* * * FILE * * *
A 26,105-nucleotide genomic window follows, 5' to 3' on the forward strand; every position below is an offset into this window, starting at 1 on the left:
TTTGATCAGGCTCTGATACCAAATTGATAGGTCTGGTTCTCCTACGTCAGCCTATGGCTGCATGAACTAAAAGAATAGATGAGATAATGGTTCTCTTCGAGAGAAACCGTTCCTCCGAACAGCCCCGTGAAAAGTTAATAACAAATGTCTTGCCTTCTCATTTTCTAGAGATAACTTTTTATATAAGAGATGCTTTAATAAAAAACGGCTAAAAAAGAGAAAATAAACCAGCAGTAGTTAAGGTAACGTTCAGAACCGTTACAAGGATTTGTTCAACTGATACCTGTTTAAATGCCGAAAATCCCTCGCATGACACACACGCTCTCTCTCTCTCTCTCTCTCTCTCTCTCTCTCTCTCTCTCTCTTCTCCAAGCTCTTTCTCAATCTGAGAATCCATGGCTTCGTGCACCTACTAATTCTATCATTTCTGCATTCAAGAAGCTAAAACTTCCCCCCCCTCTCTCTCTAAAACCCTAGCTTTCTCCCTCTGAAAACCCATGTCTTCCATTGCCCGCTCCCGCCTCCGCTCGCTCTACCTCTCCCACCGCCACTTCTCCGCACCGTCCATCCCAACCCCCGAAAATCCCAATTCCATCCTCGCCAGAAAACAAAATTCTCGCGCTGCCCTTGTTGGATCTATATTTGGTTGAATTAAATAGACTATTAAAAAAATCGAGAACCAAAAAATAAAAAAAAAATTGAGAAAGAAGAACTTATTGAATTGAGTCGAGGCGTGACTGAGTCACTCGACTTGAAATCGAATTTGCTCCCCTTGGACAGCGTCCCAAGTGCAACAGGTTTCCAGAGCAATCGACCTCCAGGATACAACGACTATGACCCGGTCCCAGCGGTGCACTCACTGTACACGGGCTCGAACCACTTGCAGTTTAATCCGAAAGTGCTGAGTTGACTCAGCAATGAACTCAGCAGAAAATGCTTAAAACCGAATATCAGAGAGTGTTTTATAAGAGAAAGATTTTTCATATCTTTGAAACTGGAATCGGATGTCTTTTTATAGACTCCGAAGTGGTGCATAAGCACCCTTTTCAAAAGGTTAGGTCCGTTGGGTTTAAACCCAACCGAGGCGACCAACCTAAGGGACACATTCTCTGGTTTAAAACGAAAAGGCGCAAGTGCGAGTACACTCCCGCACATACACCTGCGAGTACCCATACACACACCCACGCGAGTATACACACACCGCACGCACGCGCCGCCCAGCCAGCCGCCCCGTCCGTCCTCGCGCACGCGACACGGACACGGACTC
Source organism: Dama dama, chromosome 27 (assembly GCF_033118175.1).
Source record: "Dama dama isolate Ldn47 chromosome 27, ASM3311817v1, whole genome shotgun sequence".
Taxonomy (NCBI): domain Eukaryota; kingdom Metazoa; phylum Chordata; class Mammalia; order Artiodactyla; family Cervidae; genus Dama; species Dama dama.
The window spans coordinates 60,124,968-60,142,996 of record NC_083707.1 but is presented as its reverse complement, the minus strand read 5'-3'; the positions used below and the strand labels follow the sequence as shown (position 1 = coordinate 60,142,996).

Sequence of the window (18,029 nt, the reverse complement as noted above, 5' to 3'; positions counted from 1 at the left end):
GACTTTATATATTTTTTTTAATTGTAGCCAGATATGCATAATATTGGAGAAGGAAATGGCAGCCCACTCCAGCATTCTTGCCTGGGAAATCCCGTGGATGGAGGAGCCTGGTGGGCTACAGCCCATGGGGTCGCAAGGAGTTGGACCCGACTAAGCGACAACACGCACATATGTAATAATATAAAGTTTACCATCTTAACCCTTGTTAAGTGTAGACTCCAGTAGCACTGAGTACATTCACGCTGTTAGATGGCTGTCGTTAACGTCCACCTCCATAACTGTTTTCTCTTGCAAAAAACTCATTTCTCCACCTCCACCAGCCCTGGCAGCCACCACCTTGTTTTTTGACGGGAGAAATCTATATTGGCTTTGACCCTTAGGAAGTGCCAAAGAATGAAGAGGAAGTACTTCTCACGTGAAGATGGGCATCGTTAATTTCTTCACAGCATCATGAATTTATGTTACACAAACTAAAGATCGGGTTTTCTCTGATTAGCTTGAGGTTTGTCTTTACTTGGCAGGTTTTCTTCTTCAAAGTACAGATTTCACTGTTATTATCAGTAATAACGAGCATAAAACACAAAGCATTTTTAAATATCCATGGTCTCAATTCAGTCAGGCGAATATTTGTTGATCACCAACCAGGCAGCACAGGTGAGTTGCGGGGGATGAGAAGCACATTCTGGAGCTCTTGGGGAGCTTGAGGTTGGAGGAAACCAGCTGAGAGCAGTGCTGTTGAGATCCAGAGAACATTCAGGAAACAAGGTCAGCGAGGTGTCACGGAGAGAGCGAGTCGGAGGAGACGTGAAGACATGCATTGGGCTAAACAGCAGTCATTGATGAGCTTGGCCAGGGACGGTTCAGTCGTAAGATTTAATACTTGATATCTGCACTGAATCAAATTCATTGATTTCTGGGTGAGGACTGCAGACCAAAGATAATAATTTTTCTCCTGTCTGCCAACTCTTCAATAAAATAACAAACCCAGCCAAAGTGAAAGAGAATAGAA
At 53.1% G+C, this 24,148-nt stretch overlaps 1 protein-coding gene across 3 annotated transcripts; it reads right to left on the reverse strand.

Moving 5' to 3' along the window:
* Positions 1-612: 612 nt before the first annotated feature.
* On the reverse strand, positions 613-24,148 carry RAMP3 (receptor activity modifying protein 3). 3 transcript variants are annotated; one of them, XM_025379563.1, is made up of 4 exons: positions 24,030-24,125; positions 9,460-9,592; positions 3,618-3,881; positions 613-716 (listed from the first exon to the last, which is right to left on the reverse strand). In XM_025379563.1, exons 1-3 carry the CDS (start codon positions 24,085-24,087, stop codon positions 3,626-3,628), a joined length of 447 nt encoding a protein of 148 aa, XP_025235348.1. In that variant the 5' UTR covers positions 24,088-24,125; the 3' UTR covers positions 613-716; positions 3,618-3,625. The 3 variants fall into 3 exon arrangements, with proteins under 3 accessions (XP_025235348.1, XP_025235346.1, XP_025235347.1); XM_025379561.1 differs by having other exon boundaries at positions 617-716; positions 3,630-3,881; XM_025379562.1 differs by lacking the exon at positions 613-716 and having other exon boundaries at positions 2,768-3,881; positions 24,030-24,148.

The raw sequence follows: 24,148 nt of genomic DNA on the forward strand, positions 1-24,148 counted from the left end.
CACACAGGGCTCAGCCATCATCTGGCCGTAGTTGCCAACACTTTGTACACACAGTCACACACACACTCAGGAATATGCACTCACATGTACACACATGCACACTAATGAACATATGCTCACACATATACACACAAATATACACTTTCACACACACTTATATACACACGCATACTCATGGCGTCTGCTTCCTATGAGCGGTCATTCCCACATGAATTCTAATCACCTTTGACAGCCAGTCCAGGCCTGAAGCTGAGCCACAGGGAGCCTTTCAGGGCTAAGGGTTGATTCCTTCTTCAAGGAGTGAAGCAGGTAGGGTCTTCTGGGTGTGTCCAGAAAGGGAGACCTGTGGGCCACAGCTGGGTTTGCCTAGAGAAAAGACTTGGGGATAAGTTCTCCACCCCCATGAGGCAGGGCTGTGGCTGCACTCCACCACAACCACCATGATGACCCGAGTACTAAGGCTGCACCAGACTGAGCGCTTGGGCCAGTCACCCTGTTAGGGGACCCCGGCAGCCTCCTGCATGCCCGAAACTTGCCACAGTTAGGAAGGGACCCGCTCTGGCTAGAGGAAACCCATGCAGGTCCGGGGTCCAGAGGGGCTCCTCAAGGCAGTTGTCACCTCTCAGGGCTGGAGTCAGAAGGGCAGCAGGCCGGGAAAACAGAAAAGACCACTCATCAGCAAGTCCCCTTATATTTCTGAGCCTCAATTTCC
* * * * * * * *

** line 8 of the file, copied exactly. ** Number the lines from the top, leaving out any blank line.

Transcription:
GACTTTATATATTTTTTTTAATTGTAGCCAGATATGCATAATATTGGAGAAGGAAATGGCAGCCCACTCCAGCATTCTTGCCTGGGAAATCCCGTGGATGGAGGAGCCTGGTGGGCTACAGCCCATGGGGTCGCAAGGAGTTGGACCCGACTAAGCGACAACACGCACATATGTAATAATATAAAGTTTACCATCTTAACCCTTGTTAAGTGTAGACTCCAGTAGCACTGAGTACATTCACGCTGTTAGATGGCTGTCGTTAACGTCCACCTCCATAACTGTTTTCTCTTGCAAAAAACTCATTTCTCCACCTCCACCAGCCCTGGCAGCCACCACCTTGTTTTTTGACGGGAGAAATCTATATTGGCTTTGACCCTTAGGAAGTGCCAAAGAATGAAGAGGAAGTACTTCTCACGTGAAGATGGGCATCGTTAATTTCTTCACAGCATCATGAATTTATGTTACACAAACTAAAGATCGGGTTTTCTCTGATTAGCTTGAGGTTTGTCTTTACTTGGCAGGTTTTCTTCTTCAAAGTACAGATTTCACTGTTATTATCAGTAATAACGAGCATAAAACACAAAGCATTTTTAAATATCCATGGTCTCAATTCAGTCAGGCGAATATTTGTTGATCACCAACCAGGCAGCACAGGTGAGTTGCGGGGGATGAGAAGCACATTCTGGAGCTCTTGGGGAGCTTGAGGTTGGAGGAAACCAGCTGAGAGCAGTGCTGTTGAGATCCAGAGAACATTCAGGAAACAAGGTCAGCGAGGTGTCACGGAGAGAGCGAGTCGGAGGAGACGTGAAGACATGCATTGGGCTAAACAGCAGTCATTGATGAGCTTGGCCAGGGACGGTTCAGTCGTAAGATTTAATACTTGATATCTGCACTGAATCAAATTCATTGATTTCTGGGTGAGGACTGCAGACCAAAGATAATAATTTTTCTCCTGTCTGCCAACTCTTCAATAAAATAACAAACCCAGCCAAAGTGAAAGAGAATAGAA